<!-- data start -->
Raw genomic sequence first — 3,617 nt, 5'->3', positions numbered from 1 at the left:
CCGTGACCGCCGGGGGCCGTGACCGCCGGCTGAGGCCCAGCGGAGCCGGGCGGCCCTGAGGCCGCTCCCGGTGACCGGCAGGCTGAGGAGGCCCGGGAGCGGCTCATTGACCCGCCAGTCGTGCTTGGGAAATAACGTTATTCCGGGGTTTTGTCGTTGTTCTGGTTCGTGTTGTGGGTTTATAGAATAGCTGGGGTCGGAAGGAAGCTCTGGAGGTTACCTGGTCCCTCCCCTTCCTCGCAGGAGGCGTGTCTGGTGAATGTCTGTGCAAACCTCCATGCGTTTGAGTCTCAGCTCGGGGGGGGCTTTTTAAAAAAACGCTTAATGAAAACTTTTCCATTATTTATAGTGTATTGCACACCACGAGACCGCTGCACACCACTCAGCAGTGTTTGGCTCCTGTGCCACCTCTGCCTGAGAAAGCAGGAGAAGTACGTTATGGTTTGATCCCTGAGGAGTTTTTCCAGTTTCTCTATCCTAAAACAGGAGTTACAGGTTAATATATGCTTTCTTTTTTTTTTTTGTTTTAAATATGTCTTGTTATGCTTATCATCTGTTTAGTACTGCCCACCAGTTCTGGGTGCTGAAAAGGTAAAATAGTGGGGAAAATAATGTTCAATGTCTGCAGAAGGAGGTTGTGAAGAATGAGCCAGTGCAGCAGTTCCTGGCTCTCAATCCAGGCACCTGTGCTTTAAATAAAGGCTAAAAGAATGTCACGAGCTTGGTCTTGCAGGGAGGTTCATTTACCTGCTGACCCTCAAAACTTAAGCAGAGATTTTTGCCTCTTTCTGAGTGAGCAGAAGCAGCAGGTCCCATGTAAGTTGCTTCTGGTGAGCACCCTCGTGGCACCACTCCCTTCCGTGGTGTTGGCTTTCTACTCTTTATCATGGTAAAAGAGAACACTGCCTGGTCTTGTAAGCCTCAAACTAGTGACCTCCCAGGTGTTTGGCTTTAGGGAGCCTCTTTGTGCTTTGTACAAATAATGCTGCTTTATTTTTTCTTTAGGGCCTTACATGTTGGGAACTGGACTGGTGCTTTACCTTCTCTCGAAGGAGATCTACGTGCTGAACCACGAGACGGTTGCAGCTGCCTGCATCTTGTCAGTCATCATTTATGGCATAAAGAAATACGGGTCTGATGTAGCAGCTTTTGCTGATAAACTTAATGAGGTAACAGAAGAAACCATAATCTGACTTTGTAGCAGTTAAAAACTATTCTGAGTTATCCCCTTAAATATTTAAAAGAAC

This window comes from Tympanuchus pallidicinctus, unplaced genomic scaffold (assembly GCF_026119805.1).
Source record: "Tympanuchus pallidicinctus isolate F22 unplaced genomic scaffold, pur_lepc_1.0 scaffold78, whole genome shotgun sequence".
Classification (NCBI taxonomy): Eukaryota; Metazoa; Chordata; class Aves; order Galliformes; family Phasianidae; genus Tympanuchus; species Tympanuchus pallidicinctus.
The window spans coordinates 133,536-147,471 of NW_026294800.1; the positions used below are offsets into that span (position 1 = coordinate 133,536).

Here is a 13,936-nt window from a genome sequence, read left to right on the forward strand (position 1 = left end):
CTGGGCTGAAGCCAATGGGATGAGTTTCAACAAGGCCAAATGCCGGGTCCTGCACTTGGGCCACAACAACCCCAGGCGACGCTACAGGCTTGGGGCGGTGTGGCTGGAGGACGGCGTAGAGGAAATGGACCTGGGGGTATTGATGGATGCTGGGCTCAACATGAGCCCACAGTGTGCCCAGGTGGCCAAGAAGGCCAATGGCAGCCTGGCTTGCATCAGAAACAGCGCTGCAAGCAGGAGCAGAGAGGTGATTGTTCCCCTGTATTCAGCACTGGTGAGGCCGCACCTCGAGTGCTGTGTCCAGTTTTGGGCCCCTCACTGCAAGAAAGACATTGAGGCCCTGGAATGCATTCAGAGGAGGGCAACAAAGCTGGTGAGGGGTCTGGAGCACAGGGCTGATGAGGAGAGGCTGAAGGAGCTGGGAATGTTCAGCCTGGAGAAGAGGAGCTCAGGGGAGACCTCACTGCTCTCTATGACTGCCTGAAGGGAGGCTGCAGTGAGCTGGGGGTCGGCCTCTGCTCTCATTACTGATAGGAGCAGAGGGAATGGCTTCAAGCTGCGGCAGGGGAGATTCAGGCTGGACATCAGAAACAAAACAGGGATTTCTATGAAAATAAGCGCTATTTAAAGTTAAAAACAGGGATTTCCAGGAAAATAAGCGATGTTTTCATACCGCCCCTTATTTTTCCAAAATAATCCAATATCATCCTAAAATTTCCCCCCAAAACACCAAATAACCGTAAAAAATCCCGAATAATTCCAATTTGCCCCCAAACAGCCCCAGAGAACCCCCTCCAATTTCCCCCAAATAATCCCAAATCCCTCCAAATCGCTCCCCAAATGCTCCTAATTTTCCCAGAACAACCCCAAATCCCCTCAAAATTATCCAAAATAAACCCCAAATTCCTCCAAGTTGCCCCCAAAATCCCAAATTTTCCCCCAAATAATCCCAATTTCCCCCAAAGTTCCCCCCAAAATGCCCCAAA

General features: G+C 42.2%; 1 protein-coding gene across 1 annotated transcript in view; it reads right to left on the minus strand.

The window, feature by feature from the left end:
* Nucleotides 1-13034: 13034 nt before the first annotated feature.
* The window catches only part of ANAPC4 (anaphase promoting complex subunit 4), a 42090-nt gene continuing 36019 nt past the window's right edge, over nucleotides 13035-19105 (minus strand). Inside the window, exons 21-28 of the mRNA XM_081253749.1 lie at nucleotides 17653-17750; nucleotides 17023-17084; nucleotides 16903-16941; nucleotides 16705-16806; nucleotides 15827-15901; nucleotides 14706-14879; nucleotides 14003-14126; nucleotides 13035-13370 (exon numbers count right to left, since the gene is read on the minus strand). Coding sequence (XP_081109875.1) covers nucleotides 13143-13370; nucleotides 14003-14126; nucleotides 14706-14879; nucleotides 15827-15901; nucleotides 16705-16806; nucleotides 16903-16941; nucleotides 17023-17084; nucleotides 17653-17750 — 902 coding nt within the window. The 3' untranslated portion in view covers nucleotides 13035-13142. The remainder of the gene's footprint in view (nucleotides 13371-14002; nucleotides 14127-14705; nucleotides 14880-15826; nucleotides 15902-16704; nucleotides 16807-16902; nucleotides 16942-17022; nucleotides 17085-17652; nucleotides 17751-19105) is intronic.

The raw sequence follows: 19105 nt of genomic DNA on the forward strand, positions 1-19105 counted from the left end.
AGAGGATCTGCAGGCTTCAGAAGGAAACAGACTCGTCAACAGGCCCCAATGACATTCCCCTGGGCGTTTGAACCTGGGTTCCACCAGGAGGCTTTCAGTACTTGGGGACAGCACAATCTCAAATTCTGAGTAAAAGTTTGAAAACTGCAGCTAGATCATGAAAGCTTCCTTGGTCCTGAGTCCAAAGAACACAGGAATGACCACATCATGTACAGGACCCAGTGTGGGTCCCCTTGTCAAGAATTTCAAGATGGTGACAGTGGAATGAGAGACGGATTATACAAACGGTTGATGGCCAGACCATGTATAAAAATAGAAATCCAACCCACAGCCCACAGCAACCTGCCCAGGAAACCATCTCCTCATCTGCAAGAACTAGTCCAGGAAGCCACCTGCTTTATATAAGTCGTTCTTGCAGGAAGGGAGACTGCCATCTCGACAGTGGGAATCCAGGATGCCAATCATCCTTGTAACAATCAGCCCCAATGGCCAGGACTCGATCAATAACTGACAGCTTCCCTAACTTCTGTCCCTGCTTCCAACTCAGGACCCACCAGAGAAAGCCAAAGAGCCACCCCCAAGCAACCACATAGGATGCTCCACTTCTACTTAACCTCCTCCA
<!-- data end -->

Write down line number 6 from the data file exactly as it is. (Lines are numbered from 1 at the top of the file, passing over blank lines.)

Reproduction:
The window spans coordinates 133,536-147,471 of NW_026294800.1; the positions used below are offsets into that span (position 1 = coordinate 133,536).